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June 01, 1984 - Image 11

Resource type:
Michigan Daily, 1984-06-01

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The Michigan Daily-- Friday, June 1, 1984 - Page 11
House studies medical quacks

WASHINGTON (UPI) - Swallowing
green-lipped mussel extract, being im-
mersed in warm cow manure or having
sex several times a day are among
cures recommended by quacks bilking
the public of $10 billion a year, a
House panel reported yesterday.
The House Aging subcommittee on
health called a hearing to consider the
results of a four-year investigation of
how far the business of selling fake
medical remedies has come.
THE 250-PAGE report is a compen-
dium of outlandish cures, at least 75
percent of them declared useless by
medical experts consulted by the sub-
committee, headed by Rep. Claude
Pepper (D-Fla.).
Pepper said the elderly are particu-
larly susceptible to the hucksters'
claims, noting that 84 percent of the
population over the age of 65 have at
least one chronic health problem. Often
the elderly are lonely and it is easy to
win their confidence-even for the most
bizarre remedies.
One cancer cure turned out to be
horse warts ground up in sour milk.
Prostate sufferers were urged to sit
on a hot light bulb. Up until 1981 a
California doctor was offering cocaine
to numb the pain of arthritis. Another
arthritis remedy has a $100 packet of
moon dust - actually ordinary sand.
THE ARTHRITIS Foundation de-
clared "totally unproven" a foul-smell-
ing pill supposedly made from the ex-
* Students
Two University engineering students
pleaded not guilty Tuesday to charges
of larceny.
Sophomore James Bushong and
junior Bradley Irby were arraigned in
county circuit court for allegedly at-
tempting to break into the Blixt and
Associates Art Gallery in Nickels' Ar-
cade on May 5. They were apprehended
after two passers-by called the police.
According to Assistant Dean of
Engineering Leland Quackenbush, the
University and the College of
Engineering cannot take any
disciplinary action against the two
Bushong and Irby face a $2,000 fine or
four years in prison maximum if found
guilty. Their pre-trial hearing is
scheduled for August 2. - Lily Eng
Stolen car recovered
Three Ann Arbor youths were
arraigned yesterday on charges of
illegally driving and concealing a car
which they allegedly stole from the
Crisler Arena parking lot between May
5 and May 25, according to Ann Arbor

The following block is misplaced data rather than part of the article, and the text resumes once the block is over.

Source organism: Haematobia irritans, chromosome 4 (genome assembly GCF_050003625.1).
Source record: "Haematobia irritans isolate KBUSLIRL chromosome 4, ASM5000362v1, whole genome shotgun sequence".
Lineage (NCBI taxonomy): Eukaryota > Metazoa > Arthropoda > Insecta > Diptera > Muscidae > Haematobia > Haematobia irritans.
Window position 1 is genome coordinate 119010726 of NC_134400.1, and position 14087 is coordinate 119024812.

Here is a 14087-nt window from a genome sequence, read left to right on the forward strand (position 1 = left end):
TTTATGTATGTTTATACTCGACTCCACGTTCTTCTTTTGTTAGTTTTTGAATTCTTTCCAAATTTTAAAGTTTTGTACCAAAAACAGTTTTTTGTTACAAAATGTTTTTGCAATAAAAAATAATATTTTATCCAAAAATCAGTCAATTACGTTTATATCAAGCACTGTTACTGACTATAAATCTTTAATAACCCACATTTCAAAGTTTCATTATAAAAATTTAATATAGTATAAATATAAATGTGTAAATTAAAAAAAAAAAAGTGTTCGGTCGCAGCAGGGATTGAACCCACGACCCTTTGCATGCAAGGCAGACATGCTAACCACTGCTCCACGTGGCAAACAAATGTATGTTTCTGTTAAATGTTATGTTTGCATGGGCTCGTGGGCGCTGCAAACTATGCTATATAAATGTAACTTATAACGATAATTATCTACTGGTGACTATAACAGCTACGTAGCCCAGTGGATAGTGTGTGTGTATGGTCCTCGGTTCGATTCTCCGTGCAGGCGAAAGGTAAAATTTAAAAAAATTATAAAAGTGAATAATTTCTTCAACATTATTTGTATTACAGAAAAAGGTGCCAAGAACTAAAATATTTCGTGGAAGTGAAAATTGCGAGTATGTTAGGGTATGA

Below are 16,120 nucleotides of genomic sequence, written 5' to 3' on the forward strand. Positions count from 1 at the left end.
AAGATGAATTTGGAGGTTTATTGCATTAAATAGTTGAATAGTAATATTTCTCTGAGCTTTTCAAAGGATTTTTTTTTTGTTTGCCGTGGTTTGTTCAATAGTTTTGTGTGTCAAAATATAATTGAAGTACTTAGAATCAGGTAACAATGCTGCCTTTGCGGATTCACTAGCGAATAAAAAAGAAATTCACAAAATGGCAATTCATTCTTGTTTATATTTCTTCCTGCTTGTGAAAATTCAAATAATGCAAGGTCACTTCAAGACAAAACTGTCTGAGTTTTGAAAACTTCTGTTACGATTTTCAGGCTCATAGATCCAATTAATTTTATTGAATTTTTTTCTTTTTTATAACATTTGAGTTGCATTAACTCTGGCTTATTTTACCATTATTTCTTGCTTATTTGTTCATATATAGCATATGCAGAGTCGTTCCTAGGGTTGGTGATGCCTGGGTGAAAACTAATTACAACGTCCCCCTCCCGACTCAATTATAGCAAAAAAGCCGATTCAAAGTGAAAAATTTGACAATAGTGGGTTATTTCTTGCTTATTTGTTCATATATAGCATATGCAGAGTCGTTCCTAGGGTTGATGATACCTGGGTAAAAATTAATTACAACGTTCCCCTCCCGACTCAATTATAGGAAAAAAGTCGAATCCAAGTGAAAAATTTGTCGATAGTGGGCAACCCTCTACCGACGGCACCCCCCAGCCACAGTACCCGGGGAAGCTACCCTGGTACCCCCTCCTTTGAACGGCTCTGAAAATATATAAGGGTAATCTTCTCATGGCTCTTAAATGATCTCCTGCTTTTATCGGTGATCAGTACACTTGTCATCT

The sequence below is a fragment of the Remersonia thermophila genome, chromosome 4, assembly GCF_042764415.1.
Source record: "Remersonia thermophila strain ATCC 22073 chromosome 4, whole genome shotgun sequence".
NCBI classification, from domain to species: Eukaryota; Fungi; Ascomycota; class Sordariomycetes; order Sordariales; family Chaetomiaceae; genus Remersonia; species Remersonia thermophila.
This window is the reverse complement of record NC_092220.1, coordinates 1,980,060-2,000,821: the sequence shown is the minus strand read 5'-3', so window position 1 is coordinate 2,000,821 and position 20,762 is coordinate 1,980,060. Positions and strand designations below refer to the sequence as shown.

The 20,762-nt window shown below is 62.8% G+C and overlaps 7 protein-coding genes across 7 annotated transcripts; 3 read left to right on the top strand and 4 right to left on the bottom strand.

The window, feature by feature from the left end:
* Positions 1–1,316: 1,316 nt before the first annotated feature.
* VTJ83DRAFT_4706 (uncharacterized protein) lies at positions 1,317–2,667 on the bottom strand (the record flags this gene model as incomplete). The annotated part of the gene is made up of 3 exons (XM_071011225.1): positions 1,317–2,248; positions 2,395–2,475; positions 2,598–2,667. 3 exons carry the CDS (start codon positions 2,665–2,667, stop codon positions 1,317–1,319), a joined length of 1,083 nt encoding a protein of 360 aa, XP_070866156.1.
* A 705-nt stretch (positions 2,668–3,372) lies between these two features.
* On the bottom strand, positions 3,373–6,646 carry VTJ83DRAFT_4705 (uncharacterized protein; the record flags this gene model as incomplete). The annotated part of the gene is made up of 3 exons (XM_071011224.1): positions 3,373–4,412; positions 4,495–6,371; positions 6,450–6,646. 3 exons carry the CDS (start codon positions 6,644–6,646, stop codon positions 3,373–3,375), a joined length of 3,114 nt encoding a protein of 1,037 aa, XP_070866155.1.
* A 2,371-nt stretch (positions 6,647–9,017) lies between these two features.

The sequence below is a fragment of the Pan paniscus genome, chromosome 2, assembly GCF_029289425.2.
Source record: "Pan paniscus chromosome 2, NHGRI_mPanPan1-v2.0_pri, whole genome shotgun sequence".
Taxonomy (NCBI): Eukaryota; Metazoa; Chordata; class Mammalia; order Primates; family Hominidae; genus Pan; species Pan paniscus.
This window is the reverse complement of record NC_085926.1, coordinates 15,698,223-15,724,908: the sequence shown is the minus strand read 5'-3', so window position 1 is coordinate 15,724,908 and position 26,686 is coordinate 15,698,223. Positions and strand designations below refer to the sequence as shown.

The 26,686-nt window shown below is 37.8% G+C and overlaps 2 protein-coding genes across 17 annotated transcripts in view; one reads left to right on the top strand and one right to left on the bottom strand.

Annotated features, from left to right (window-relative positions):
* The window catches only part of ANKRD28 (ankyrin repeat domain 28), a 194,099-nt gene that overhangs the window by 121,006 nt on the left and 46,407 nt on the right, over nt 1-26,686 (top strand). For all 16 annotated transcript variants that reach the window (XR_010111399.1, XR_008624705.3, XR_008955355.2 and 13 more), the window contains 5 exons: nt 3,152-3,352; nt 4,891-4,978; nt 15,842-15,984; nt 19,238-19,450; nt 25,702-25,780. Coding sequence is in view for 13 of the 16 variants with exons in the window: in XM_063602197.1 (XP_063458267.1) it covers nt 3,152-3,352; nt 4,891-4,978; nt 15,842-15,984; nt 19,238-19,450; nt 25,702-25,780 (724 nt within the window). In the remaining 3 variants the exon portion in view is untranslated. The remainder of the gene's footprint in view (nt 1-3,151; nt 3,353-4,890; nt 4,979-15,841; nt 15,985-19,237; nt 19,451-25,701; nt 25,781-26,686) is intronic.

police Sgt. Harold Tinsey.
The three were arrested in
Ludington, near Lake Michigan, when
police spotted them getting into the car
*which had been reported stolen. They
were returned to Ann Arbor Wednesday
to face charges.
-Mara Gold

tract of green-lipped mussels found off
the coast of New Zealand. Doorbell
doctors sold the "safe and effective
cure from the ocean" for $89.95.
A Pennsylvania farmer claimed to
have stumbled across a manure cure
for arthritis. His sister, whose arms
and legs were immobilized by pain, was
buried in warm cow manure three
times a day for several weeks. Her
joints loosened immediately, the farm-
er said, and she was able to walk in
5 months.
The subcommittee said some studies
show nearly 90 percent of arthritis

sufferers try one quack remedy or an-
other - anything to ease the debili-
tating pain. Some paid $10 for a pamph-
let describing standard lovemaking
positions on the theory that pain kill-
ing hormones rush to the brain during
"A regular program of sex some-
times several times daily is advocated
as a permanent cure," the report said.
Pepper said medical quackery has
grown at an alarming rate from the $1
billion it has estimated to cost in 1965.
The report estimated that half of the
$10 billion paid to pretenders each year

are spent on phony cancer cures, $2
billion go for questionable arthritis rem-
edies and miracle cures for aging cost
another $2 billion. They dwarf the am-
ounts spent on legitimate research.
The subcommittee lauded the U.S.
Postal Service for handling more than
200,000 complaints a year but said the
agency is overworked. The efforts of
the agency with primary authority, the
Food and Drug Administration, were
criticized as inadequately funded and
the Federal Trade Commission's en-
forcement was termed "impercepti-

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